What is the least information permitting a computer to identify any piece of music

What is the smallest amount of information that would permit a computer to identify any piece of music, popular or classical?

Is rhythm alone sufficient?

Would this factor include the ability to identify Indian and Chinese pieces of music?

NOTE: I except individual pieces of music—like Aura Lee and Love Me Tender–which are identical.

The title, I suppose.

Rhythm is certainly not sufficient, since there are approximately one billion songs written in 4/4 time.

Time signature is only a small part of rhythm. The actual rhythm of the melody can certainly be used to identify much music. There even was a website that did this (called Song Tapper, but it doesn’t seem to be up anymore.) And, from my recollection, it actually did work pretty well.

You can narrow the search down by specifying merely the relative pitch, or at least you could. There was a site where you would specify no more than something like <note><note><note><note><lower note><lower note><higher note><higher note><higher note> and the site would say “Heart and Soul” and maybe give you a button so you could confirm it. I say “was”, I can’t find it now. Probably closed by the RIAA or some such.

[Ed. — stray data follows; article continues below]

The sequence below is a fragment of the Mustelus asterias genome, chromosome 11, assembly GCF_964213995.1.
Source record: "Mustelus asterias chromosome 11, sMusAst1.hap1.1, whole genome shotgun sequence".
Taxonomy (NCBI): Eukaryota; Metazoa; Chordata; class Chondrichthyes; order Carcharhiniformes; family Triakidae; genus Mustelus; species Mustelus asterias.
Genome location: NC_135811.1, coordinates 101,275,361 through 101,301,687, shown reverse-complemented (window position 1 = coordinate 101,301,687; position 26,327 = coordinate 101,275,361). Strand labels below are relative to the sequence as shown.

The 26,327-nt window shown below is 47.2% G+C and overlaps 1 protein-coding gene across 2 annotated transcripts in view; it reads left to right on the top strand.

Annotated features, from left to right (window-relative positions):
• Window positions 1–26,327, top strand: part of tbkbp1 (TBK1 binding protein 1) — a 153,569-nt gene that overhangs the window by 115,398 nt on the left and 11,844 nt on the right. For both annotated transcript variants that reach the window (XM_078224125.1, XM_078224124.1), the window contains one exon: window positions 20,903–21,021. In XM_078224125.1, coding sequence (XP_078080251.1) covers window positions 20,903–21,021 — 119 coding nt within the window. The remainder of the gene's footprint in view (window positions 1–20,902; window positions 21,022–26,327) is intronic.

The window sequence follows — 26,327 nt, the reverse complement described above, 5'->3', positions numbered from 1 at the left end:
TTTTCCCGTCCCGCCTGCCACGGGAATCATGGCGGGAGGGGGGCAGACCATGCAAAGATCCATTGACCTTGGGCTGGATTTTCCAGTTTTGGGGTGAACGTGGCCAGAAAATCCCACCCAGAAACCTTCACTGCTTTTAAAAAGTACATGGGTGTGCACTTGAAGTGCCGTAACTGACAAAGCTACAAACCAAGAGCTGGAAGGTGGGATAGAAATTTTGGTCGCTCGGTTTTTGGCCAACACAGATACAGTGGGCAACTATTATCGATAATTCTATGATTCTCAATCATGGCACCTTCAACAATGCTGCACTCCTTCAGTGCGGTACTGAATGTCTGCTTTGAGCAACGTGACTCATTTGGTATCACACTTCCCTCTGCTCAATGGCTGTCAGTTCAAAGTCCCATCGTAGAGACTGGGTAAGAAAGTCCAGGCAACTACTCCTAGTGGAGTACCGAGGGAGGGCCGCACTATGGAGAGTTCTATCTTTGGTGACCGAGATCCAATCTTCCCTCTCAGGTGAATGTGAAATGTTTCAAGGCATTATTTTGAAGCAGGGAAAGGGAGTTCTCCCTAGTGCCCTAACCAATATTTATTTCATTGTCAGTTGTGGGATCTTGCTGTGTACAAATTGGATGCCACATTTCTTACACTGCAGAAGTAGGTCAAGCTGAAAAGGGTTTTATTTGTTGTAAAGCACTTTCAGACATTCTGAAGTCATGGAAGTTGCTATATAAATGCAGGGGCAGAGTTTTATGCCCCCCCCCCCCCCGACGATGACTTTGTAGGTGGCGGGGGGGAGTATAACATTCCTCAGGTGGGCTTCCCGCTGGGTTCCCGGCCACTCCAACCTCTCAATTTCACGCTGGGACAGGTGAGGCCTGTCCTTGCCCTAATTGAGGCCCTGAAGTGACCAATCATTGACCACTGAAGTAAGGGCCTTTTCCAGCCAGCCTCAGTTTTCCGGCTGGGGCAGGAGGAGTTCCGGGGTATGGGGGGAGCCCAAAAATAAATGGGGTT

Yeah, I remember that one, as well. It would identify songs by “contour.” I believe it was on this website, but I’m getting 503’ed: http://www.musipedia.org/

Looking at the Google results from Musipedia, it seems that one also did have a tapping option on it, to look up by rhythm, as well as by playing a Java-based piano, humming into your mic, etc.

Not to answer the question regarding a computer doing this, but I recall a radio show where the dj challenged some guests with naming rock songs based on just the first beat of the song. The guests were pretty good. I’m sure this was/is a common dj thing.

I suppose, if the computer stored all the audio tracks, or possibly a score of all the songs in a given range, it would be a small matter of converting the audio to it’s electronic equivalent and do a brute-force matching search, with some pruning to get a genre. Could it be as good as a human? I wouldn’t say no.

I started a thread on this topic 8 years ago. I posted the approximate melody “ccdeca’G’CdecA’ccdEegAagageDcca’DDdcEcCageca’C.” In barely one hour I had my answer:

Thanks again, randomstar !
Clicking I see that that response to me is the and only post that randomstar ever made at SDMB. :eek:

Anyone remember “Name That Tune”? When I was a kid (I’m 73) the computer between my ears would nail the majority of examples on the second or third note. I suspect the examples were mostly drawn from the day’s popular music, and the radio was always on at our house.

Basically, how does the Shazam app work?

This is reportedly a well-known game among the kids at the conservatorium (not limited to rock songs, of course).

There was TV show called ‘Name that Tune’ both in the UK and the US in the 1970s that invited competitors bet on their ability to name a tune based on progressively fewer notes.